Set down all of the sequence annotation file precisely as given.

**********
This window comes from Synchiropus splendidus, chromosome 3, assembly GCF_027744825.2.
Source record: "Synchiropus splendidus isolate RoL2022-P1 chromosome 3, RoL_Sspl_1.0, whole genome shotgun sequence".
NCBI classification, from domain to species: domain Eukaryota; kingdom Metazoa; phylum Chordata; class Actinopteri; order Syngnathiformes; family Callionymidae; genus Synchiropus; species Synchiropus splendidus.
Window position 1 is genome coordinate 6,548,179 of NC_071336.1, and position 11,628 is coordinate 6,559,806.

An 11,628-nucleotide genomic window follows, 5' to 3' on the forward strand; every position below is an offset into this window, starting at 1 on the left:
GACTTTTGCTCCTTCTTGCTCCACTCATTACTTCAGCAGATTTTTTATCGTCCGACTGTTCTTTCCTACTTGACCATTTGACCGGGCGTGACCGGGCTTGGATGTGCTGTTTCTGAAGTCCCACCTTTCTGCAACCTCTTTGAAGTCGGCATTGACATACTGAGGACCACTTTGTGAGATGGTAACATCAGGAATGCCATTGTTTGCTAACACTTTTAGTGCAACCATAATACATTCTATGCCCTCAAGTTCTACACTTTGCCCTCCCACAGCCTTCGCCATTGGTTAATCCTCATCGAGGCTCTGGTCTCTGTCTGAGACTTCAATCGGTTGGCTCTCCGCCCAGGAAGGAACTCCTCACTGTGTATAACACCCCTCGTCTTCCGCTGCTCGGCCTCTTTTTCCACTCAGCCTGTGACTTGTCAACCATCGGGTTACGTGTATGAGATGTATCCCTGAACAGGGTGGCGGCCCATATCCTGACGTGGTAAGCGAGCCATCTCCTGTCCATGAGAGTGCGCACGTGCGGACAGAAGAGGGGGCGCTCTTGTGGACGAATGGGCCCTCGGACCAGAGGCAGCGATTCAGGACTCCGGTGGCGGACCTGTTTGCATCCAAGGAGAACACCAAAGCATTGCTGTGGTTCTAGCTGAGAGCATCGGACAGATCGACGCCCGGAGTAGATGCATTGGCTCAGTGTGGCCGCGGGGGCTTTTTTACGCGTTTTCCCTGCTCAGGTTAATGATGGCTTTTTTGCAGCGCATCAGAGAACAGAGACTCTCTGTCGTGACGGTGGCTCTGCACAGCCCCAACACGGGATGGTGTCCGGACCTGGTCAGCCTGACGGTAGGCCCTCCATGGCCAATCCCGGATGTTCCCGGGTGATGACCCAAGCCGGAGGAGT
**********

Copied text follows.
This window comes from Synchiropus splendidus, chromosome 3, assembly GCF_027744825.2.
Source record: "Synchiropus splendidus isolate RoL2022-P1 chromosome 3, RoL_Sspl_1.0, whole genome shotgun sequence".
NCBI classification, from domain to species: domain Eukaryota; kingdom Metazoa; phylum Chordata; class Actinopteri; order Syngnathiformes; family Callionymidae; genus Synchiropus; species Synchiropus splendidus.
Window position 1 is genome coordinate 6,548,179 of NC_071336.1, and position 11,628 is coordinate 6,559,806.

An 11,628-nucleotide genomic window follows, 5' to 3' on the forward strand; every position below is an offset into this window, starting at 1 on the left:
GACTTTTGCTCCTTCTTGCTCCACTCATTACTTCAGCAGATTTTTTATCGTCCGACTGTTCTTTCCTACTTGACCATTTGACCGGGCGTGACCGGGCTTGGATGTGCTGTTTCTGAAGTCCCACCTTTCTGCAACCTCTTTGAAGTCGGCATTGACATACTGAGGACCACTTTGTGAGATGGTAACATCAGGAATGCCATTGTTTGCTAACACTTTTAGTGCAACCATAATACATTCTATGCCCTCAAGTTCTACACTTTGCCCTCCCACAGCCTTCGCCATTGGTTAATCCTCATCGAGGCTCTGGTCTCTGTCTGAGACTTCAATCGGTTGGCTCTCCGCCCAGGAAGGAACTCCTCACTGTGTATAACACCCCTCGTCTTCCGCTGCTCGGCCTCTTTTTCCACTCAGCCTGTGACTTGTCAACCATCGGGTTACGTGTATGAGATGTATCCCTGAACAGGGTGGCGGCCCATATCCTGACGTGGTAAGCGAGCCATCTCCTGTCCATGAGAGTGCGCACGTGCGGACAGAAGAGGGGGCGCTCTTGTGGACGAATGGGCCCTCGGACCAGAGGCAGCGATTCAGGACTCCGGTGGCGGACCTGTTTGCATCCAAGGAGAACACCAAAGCATTGCTGTGGTTCTAGCTGAGAGCATCGGACAGATCGACGCCCGGAGTAGATGCATTGGCTCAGTGTGGCCGCGGGGGCTTTTTTACGCGTTTTCCCTGCTCAGGTTAATGATGGCTTTTTTGCAGCGCATCAGAGAACAGAGACTCTCTGTCGTGACGGTGGCTCTGCACAGCCCCAACACGGGATGGTGTCCGGACCTGGTCAGCCTGACGGTAGGCCCTCCATGGCCAATCCCGGATGTTCCCGGGTGATGACCCAAGCCGGAGGAGT